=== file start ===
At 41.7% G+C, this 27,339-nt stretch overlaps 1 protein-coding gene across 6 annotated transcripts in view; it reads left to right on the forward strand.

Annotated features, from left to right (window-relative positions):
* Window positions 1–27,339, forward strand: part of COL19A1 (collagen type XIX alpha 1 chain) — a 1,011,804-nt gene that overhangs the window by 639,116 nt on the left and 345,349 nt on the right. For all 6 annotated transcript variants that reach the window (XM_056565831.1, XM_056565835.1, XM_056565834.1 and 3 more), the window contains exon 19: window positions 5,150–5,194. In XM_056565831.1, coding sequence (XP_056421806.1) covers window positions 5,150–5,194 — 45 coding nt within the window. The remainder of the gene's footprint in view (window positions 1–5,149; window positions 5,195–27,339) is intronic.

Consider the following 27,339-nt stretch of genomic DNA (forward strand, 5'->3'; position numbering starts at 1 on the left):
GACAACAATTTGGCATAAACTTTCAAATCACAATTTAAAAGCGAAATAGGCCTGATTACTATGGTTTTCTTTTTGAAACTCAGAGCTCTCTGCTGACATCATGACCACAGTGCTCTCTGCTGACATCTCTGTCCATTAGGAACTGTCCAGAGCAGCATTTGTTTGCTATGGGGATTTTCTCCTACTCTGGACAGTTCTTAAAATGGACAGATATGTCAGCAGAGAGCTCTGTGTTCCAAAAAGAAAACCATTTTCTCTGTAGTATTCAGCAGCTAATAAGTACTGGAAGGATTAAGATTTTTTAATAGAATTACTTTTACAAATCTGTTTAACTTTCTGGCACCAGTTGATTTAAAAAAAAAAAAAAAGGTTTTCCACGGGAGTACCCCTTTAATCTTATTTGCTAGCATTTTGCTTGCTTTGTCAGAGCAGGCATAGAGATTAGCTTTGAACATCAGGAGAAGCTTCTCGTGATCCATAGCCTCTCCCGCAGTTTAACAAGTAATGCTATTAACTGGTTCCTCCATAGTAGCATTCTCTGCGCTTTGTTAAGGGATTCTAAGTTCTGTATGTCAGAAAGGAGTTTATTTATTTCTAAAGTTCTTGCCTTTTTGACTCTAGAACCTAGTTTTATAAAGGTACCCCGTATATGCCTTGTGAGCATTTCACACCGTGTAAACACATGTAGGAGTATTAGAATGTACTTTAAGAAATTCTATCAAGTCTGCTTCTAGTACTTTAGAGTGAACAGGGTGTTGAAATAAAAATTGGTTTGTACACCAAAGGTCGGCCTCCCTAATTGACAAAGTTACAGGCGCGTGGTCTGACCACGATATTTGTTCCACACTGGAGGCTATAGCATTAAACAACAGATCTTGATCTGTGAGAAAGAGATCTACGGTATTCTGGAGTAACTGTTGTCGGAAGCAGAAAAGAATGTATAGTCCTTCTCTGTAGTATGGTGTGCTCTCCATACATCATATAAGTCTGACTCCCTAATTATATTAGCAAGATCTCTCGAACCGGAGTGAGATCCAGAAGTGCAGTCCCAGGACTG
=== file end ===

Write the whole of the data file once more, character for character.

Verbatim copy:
At 41.7% G+C, this 27,339-nt stretch overlaps 1 protein-coding gene across 6 annotated transcripts in view; it reads left to right on the forward strand.

Annotated features, from left to right (window-relative positions):
* Window positions 1–27,339, forward strand: part of COL19A1 (collagen type XIX alpha 1 chain) — a 1,011,804-nt gene that overhangs the window by 639,116 nt on the left and 345,349 nt on the right. For all 6 annotated transcript variants that reach the window (XM_056565831.1, XM_056565835.1, XM_056565834.1 and 3 more), the window contains exon 19: window positions 5,150–5,194. In XM_056565831.1, coding sequence (XP_056421806.1) covers window positions 5,150–5,194 — 45 coding nt within the window. The remainder of the gene's footprint in view (window positions 1–5,149; window positions 5,195–27,339) is intronic.

Consider the following 27,339-nt stretch of genomic DNA (forward strand, 5'->3'; position numbering starts at 1 on the left):
GACAACAATTTGGCATAAACTTTCAAATCACAATTTAAAAGCGAAATAGGCCTGATTACTATGGTTTTCTTTTTGAAACTCAGAGCTCTCTGCTGACATCATGACCACAGTGCTCTCTGCTGACATCTCTGTCCATTAGGAACTGTCCAGAGCAGCATTTGTTTGCTATGGGGATTTTCTCCTACTCTGGACAGTTCTTAAAATGGACAGATATGTCAGCAGAGAGCTCTGTGTTCCAAAAAGAAAACCATTTTCTCTGTAGTATTCAGCAGCTAATAAGTACTGGAAGGATTAAGATTTTTTAATAGAATTACTTTTACAAATCTGTTTAACTTTCTGGCACCAGTTGATTTAAAAAAAAAAAAAAAGGTTTTCCACGGGAGTACCCCTTTAATCTTATTTGCTAGCATTTTGCTTGCTTTGTCAGAGCAGGCATAGAGATTAGCTTTGAACATCAGGAGAAGCTTCTCGTGATCCATAGCCTCTCCCGCAGTTTAACAAGTAATGCTATTAACTGGTTCCTCCATAGTAGCATTCTCTGCGCTTTGTTAAGGGATTCTAAGTTCTGTATGTCAGAAAGGAGTTTATTTATTTCTAAAGTTCTTGCCTTTTTGACTCTAGAACCTAGTTTTATAAAGGTACCCCGTATATGCCTTGTGAGCATTTCACACCGTGTAAACACATGTAGGAGTATTAGAATGTACTTTAAGAAATTCTATCAAGTCTGCTTCTAGTACTTTAGAGTGAACAGGGTGTTGAAATAAAAATTGGTTTGTACACCAAAGGTCGGCCTCCCTAATTGACAAAGTTACAGGCGCGTGGTCTGACCACGATATTTGTTCCACACTGGAGGCTATAGCATTAAACAACAGATCTTGATCTGTGAGAAAGAGATCTACGGTATTCTGGAGTAACTGTTGTCGGAAGCAGAAAAGAATGTATAGTCCTTCTCTGTAGTATGGTGTGCTCTCCATACATCATATAAGTCTGACTCCCTAATTATATTAGCAAGATCTCTCGAACCGGAGTGAGATCCAGAAGTGCAGTCCCAGGACTG